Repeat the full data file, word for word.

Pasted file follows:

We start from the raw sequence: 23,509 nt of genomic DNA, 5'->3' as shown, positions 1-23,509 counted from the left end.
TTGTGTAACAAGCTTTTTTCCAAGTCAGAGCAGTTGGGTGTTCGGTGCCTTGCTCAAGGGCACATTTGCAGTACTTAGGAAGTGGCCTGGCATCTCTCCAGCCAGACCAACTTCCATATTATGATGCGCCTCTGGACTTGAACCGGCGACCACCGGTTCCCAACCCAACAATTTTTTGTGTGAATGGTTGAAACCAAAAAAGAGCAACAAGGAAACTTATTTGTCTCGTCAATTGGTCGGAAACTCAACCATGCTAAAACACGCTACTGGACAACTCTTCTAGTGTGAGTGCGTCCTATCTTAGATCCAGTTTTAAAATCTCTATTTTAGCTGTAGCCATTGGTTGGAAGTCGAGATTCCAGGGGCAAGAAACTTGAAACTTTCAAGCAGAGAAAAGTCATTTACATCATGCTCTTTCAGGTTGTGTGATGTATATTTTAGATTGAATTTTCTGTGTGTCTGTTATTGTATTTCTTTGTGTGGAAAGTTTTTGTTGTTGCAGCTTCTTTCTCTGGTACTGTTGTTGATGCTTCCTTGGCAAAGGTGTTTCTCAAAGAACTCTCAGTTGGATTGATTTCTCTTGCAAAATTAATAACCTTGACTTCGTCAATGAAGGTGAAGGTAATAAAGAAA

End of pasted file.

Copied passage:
We start from the raw sequence: 23,509 nt of genomic DNA, 5'->3' as shown, positions 1-23,509 counted from the left end.
TTGTGTAACAAGCTTTTTTCCAAGTCAGAGCAGTTGGGTGTTCGGTGCCTTGCTCAAGGGCACATTTGCAGTACTTAGGAAGTGGCCTGGCATCTCTCCAGCCAGACCAACTTCCATATTATGATGCGCCTCTGGACTTGAACCGGCGACCACCGGTTCCCAACCCAACAATTTTTTGTGTGAATGGTTGAAACCAAAAAAGAGCAACAAGGAAACTTATTTGTCTCGTCAATTGGTCGGAAACTCAACCATGCTAAAACACGCTACTGGACAACTCTTCTAGTGTGAGTGCGTCCTATCTTAGATCCAGTTTTAAAATCTCTATTTTAGCTGTAGCCATTGGTTGGAAGTCGAGATTCCAGGGGCAAGAAACTTGAAACTTTCAAGCAGAGAAAAGTCATTTACATCATGCTCTTTCAGGTTGTGTGATGTATATTTTAGATTGAATTTTCTGTGTGTCTGTTATTGTATTTCTTTGTGTGGAAAGTTTTTGTTGTTGCAGCTTCTTTCTCTGGTACTGTTGTTGATGCTTCCTTGGCAAAGGTGTTTCTCAAAGAACTCTCAGTTGGATTGATTTCTCTTGCAAAATTAATAACCTTGACTTCGTCAATGAAGGTGAAGGTAATAAAGAAA